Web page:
For the Node.js backend, the total energy consumed by the database is very low: 0.12 mWh. This has to be compared to 0.57 mWh for the API, which represents only 0.96% of the 62.2 mWh used by the Node.js/React.js application). For the database, a big part of the energy consumption is due to CPU usage: 61% for CPU, 39% for memory, and 0% for the disk.
Our application embeds a Python web server for static assets, and a dynamic server (either Node.js or Ruby) for the API. As illustrated below, the CPU consumption of these components is very low (less than 0.1 mWh). Since we are comparing very small numbers, we cannot conclude that a given stack is better than the other.
Once again, the energy consumed by the memory is low (between 7% and 14% of the total). The energy consumption due to disk usage can be neglected.
The first thing we note is that 41.7 mWh are necessary to run an application written in Vanilla.js+WebComponents. This has to be compared to 43.2 mWh for a front written in React.js. Again, the fact that React.js consumes more resources than Vanilla.js+WebComponents corresponds to our intuition, but the margin is very thin.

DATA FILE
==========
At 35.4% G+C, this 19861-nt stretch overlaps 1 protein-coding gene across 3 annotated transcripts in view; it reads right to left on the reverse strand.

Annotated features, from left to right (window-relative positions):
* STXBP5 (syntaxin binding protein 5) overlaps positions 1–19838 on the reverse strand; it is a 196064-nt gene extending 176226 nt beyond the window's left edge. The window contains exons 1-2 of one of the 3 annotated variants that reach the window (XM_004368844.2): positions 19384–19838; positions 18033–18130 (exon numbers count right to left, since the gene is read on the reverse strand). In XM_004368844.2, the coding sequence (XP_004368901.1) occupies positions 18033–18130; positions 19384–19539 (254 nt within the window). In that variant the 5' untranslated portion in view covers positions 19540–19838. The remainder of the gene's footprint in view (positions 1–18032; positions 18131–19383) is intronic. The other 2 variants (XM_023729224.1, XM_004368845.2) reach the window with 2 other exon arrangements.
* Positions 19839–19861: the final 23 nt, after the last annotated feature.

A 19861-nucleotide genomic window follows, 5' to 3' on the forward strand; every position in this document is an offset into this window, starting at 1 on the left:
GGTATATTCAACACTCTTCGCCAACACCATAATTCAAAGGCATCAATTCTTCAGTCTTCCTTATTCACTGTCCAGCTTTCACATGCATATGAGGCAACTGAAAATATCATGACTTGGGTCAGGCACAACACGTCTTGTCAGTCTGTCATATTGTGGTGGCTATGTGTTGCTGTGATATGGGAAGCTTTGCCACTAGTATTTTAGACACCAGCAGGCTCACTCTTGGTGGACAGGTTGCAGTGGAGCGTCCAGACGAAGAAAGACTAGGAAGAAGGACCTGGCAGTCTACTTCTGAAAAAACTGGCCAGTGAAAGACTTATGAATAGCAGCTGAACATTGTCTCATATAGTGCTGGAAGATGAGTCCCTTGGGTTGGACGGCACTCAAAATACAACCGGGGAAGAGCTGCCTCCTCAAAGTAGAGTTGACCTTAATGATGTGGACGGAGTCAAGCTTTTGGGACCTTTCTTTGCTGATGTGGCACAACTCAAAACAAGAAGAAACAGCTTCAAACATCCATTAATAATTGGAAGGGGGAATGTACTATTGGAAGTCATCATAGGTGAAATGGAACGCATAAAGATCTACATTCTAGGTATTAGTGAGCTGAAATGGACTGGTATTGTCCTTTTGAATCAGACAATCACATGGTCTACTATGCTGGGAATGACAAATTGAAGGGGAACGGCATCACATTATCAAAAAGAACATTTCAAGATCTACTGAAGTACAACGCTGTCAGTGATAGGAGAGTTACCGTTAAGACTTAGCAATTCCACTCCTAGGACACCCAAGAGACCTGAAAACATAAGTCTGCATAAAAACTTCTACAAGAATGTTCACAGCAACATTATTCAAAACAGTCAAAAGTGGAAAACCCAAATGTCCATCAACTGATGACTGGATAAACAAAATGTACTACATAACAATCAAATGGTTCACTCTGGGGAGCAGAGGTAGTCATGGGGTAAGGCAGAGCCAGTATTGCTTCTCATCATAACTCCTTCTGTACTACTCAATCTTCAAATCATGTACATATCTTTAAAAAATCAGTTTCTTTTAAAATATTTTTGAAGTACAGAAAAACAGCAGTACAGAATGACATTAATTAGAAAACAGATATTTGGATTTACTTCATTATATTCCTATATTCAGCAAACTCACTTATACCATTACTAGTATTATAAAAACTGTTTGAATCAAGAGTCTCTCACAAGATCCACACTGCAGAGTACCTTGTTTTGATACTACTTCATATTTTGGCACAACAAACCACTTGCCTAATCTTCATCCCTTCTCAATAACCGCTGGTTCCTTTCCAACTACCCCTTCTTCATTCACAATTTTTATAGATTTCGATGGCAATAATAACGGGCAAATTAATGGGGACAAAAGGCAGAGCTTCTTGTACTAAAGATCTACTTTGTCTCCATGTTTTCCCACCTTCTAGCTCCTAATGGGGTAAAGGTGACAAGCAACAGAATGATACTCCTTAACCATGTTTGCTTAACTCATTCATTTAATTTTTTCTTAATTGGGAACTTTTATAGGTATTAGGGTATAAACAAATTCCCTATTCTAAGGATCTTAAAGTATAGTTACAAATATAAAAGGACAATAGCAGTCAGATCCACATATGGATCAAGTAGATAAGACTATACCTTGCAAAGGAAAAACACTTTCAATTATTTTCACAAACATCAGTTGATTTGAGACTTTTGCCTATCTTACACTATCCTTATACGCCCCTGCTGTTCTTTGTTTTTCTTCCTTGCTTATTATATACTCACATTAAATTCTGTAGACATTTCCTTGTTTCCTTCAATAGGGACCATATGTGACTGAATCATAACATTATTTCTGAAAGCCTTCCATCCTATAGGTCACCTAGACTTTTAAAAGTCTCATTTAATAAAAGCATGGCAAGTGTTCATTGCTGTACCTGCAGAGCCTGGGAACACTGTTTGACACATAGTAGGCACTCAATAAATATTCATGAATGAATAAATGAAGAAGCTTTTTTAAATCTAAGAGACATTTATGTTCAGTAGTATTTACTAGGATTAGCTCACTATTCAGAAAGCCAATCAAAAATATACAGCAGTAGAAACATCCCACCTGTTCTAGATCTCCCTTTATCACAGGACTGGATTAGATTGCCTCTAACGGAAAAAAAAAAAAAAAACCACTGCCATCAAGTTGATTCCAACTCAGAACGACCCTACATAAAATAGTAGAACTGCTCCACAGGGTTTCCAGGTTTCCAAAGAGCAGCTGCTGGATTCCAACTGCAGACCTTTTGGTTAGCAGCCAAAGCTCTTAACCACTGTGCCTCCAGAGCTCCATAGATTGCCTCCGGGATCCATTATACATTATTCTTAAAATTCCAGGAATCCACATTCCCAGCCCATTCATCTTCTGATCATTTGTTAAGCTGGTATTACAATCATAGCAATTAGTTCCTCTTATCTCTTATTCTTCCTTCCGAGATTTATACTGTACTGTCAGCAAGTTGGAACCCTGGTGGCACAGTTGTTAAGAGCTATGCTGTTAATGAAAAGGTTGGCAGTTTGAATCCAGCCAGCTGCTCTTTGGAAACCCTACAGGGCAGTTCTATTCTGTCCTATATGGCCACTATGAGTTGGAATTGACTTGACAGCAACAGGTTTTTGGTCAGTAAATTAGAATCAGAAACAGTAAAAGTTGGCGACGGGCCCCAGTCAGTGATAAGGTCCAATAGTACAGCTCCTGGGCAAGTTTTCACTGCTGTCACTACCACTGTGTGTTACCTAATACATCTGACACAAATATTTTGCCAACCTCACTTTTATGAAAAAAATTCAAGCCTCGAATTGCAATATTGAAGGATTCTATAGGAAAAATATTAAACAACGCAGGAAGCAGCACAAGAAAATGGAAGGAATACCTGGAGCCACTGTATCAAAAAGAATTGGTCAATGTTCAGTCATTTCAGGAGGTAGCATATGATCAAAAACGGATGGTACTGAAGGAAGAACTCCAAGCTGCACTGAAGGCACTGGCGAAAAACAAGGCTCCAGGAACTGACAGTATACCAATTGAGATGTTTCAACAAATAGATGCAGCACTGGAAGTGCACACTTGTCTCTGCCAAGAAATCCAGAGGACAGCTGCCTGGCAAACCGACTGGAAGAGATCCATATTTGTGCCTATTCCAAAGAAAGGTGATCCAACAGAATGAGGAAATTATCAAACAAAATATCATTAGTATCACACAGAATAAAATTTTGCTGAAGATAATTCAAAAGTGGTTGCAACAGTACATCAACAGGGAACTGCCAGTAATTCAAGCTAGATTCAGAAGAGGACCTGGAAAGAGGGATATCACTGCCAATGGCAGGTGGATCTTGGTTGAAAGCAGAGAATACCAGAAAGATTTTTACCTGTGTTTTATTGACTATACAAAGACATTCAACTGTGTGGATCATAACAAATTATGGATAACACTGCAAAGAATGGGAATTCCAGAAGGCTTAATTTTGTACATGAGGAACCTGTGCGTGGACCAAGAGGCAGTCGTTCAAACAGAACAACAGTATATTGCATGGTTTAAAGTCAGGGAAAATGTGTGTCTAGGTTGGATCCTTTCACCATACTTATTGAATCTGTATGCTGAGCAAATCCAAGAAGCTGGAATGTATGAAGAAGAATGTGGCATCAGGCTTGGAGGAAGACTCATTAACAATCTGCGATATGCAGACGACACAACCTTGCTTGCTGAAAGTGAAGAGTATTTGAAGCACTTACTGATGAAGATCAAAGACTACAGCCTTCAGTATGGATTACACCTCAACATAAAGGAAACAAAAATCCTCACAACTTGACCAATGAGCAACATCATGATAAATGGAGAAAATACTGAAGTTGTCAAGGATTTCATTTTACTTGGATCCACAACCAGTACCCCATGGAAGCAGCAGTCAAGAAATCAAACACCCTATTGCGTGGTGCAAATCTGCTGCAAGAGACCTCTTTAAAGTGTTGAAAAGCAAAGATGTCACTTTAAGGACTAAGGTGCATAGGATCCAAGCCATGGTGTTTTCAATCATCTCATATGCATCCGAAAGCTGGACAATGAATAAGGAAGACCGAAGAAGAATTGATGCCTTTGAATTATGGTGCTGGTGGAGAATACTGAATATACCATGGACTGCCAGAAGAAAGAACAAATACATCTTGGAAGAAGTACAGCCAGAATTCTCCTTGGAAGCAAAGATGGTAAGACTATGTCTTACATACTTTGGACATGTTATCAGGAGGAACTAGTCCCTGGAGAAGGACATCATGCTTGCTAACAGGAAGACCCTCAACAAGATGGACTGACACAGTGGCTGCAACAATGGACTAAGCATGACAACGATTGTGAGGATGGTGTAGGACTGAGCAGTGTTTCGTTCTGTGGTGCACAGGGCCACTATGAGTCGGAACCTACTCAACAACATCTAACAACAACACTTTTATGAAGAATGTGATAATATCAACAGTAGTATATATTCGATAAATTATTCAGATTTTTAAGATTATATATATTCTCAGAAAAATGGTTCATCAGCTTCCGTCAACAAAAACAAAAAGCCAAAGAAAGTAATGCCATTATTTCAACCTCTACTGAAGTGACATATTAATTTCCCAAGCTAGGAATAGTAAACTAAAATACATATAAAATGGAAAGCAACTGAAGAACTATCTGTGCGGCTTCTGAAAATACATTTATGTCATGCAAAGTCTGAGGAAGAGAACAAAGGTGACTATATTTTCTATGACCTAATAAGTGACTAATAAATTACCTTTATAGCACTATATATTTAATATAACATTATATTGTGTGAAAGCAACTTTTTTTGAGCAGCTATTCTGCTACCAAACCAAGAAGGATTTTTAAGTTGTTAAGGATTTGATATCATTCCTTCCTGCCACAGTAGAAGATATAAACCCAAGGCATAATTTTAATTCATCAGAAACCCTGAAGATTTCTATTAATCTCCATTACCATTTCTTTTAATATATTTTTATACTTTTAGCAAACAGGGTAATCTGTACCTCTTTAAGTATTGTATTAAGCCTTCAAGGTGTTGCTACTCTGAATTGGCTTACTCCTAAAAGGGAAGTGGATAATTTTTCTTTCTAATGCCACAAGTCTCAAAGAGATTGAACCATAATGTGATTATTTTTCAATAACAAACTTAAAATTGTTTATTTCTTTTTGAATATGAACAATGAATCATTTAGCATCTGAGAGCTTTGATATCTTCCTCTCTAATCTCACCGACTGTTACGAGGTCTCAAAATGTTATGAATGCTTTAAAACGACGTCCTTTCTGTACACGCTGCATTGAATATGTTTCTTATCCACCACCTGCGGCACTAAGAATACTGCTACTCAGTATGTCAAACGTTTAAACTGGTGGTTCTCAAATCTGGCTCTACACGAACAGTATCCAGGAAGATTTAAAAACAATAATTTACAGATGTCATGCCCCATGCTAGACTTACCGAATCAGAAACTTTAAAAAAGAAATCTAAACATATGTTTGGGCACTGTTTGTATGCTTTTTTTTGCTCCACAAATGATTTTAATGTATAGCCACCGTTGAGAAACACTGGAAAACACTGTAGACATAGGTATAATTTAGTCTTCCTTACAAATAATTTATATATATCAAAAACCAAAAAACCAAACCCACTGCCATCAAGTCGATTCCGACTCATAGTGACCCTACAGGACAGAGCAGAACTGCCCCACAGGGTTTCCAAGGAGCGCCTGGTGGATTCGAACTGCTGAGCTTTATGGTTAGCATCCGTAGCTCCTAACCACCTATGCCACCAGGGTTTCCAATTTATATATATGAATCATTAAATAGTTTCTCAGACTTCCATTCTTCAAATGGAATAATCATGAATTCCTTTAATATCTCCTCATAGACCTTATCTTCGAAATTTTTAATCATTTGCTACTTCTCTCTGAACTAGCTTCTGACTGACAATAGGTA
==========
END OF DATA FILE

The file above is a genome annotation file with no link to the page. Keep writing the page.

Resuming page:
Comparing now the repartition, we have an impressive result: we note that the energy consumption due to memory usage is very low (0.2%), but we also remark that the energy consumed by the screen corresponds to almost 72% of the total energy used to run the device.
The execution of our Cypress scenario takes 8 seconds. Our 14" screen, whose power is evaluated to 14W, has to be lighted on during these 8 seconds, and thus the energy consumed is 31.1 mWh. This has to be compared to 0.96 seconds needed by our Intel Core i7, whose power is evaluated to 45W. 0.96 x 45 / 3.6 = 12.0 mWh.